Embarrassed. By Richard Powers. WW Norton & Company; 288 pages; $ 27.95. William Heinemann; £ 18.99
NSN Ecological Epic Regarding deforestation, Richard Powers expanded its readership when The Overstory won the Pulitzer Prize in 2019. His new novel, won this year’s Booker Prize, has the potential to further increase his profile. It’s a shorter, more intimate story that still addresses his characteristic scientific themes.
The story is set in Wisconsin and told by the widowed astrobiologist Theo. He resists the diagnosis of autism and struggles to raise his son Robin, whose novel lasts between the ages of eight and ten. Robin’s mother, Alyssa, recently died in a car accident. He is destructive at school. Suffering from global warming and the devastation of nature, he is comforted by playing games where he and his father imagine life on another planet.
As school troubles worsen, Robin may participate in pioneering neuroimaging therapies. It reduces stress levels by teaching the mother to mimic the former brain activity. Theo agrees to have Robin appear in the program’s promotional film, but the resulting attention goes out of control.
This scientifically-toned homeschooling drama is encouraged by an authoritarian president who locks up and disagrees with journalists against the backdrop of extreme weather, crop failures, and rampaging militia. Sabers rattle between America and China. Eventually, viral brain disease spread from cattle to humans. “Confused” is similar to the fictional cousin of the 2006 Cormac McCarthy novel The Road, in which a widowed father and son tell a story to each other during an apocalypse.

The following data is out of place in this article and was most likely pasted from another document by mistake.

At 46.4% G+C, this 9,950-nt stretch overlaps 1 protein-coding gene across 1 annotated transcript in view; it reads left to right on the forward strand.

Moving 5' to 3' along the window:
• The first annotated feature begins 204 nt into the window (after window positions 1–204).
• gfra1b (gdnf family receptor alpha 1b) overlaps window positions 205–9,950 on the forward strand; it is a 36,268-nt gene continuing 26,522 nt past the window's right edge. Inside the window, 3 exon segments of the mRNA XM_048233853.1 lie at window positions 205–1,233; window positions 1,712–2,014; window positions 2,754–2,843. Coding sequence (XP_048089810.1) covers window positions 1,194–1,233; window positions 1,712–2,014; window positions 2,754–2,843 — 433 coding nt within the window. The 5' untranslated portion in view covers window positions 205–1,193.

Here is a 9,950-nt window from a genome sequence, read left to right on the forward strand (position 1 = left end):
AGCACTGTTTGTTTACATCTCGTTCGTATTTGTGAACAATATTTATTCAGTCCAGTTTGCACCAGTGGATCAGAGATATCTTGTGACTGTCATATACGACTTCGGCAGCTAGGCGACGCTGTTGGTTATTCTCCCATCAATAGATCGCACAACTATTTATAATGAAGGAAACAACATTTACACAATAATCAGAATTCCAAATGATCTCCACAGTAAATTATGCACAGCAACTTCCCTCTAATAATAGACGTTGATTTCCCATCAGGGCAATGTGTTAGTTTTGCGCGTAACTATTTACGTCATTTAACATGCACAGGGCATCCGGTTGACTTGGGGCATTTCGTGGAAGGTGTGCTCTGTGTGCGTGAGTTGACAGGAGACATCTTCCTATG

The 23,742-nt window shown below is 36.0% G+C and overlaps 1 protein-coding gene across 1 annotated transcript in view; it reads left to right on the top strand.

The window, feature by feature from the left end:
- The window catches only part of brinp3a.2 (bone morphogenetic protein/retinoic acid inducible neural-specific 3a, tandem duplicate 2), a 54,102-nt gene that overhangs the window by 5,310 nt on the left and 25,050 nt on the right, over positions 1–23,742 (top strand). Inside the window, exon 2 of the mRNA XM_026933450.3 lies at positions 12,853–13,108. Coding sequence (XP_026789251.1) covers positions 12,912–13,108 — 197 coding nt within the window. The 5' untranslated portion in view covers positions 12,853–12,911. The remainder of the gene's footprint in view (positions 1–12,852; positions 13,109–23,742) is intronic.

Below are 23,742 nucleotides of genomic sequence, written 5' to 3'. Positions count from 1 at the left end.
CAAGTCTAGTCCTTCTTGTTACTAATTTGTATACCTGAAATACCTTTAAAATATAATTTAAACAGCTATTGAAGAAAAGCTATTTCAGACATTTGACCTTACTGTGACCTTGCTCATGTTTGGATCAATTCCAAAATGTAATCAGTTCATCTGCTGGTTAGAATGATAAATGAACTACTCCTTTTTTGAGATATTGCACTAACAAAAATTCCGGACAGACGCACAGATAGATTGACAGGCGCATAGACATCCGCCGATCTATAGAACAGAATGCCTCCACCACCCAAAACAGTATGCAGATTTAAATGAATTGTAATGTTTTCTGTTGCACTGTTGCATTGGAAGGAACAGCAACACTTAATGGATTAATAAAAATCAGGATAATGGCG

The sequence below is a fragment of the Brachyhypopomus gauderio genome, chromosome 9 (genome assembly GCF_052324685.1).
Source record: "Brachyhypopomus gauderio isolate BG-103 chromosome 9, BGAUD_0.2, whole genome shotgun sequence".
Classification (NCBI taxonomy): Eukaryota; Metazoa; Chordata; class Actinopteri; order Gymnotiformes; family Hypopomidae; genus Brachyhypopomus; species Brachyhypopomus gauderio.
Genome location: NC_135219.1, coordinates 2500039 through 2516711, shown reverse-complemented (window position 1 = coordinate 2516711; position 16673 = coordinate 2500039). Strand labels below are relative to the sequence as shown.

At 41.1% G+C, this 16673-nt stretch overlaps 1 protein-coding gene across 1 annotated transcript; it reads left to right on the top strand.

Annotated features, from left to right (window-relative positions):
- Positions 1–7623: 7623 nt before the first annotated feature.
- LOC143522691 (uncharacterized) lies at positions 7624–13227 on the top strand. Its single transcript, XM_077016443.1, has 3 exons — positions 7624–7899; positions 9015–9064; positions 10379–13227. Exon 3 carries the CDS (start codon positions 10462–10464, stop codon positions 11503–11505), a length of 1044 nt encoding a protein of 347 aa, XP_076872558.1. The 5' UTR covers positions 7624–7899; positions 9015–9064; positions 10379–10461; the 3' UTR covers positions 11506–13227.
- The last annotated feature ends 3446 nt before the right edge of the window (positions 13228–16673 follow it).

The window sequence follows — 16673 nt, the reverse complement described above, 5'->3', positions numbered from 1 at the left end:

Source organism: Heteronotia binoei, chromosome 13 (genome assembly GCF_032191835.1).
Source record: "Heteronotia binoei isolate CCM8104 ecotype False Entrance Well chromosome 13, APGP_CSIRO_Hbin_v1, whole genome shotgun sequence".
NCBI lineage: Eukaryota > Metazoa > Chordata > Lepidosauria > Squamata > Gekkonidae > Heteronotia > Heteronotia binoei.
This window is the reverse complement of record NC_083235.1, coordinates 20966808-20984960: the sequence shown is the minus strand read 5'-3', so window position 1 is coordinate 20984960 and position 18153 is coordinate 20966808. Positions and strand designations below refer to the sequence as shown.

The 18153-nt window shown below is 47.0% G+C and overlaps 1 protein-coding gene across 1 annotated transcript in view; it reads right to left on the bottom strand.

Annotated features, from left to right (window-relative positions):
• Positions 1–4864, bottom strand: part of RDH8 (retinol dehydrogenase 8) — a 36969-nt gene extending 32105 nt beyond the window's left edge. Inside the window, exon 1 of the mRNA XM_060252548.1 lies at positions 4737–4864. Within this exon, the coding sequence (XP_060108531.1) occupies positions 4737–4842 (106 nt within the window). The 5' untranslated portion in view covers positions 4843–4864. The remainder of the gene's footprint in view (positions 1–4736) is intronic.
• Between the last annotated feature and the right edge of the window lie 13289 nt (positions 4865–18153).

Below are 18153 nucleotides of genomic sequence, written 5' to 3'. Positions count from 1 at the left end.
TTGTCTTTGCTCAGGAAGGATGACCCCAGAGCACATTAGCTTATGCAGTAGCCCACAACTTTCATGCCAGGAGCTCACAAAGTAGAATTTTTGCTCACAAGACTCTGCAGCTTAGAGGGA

The disappointing past tense of Theo’s story of the event creates suspense, as well as the persistent question of why Robin’s dialogue (like Alyssa) is italicized and the rest in reverse commas. increase. Powers has succeeded in drawing both mind and mind by folding his vast theme into a blend of speculative fiction and domestic realism. And through its central bereavement story, this parenting and environmental novel becomes a multifaceted quest for mortality. ■■
This article was published in the printed book and arts section under the heading “Life, the Universe, and Everything.”
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